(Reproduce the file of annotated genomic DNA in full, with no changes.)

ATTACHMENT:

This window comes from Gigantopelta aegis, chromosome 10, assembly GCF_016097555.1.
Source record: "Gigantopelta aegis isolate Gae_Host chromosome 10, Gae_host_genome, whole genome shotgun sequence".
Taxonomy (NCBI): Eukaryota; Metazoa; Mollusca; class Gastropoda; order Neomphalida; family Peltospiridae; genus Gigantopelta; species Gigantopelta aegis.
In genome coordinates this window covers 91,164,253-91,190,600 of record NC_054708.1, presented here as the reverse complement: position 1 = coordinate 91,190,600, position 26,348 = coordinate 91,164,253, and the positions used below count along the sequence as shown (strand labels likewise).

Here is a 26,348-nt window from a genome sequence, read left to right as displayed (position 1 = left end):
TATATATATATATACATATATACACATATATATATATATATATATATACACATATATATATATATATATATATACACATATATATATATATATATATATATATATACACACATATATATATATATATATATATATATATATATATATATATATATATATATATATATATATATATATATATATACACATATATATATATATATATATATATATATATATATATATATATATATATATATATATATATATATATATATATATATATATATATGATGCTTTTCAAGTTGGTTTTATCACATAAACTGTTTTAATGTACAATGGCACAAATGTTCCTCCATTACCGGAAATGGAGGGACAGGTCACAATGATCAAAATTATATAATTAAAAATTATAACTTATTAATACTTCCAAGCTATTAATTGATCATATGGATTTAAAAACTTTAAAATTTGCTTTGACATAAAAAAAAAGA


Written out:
This window comes from Gigantopelta aegis, chromosome 10, assembly GCF_016097555.1.
Source record: "Gigantopelta aegis isolate Gae_Host chromosome 10, Gae_host_genome, whole genome shotgun sequence".
Taxonomy (NCBI): Eukaryota; Metazoa; Mollusca; class Gastropoda; order Neomphalida; family Peltospiridae; genus Gigantopelta; species Gigantopelta aegis.
In genome coordinates this window covers 91,164,253-91,190,600 of record NC_054708.1, presented here as the reverse complement: position 1 = coordinate 91,190,600, position 26,348 = coordinate 91,164,253, and the positions used below count along the sequence as shown (strand labels likewise).

Here is a 26,348-nt window from a genome sequence, read left to right as displayed (position 1 = left end):
TATATATATATATACATATATACACATATATATATATATATATATATACACATATATATATATATATATATATACACATATATATATATATATATATATATATATACACACATATATATATATATATATATATATATATATATATATATATATATATATATATATATATATATATATATATATACACATATATATATATATATATATATATATATATATATATATATATATATATATATATATATATATATATATATATATATATATATATGATGCTTTTCAAGTTGGTTTTATCACATAAACTGTTTTAATGTACAATGGCACAAATGTTCCTCCATTACCGGAAATGGAGGGACAGGTCACAATGATCAAAATTATATAATTAAAAATTATAACTTATTAATACTTCCAAGCTATTAATTGATCATATGGATTTAAAAACTTTAAAATTTGCTTTGACATAAAAAAAAAGA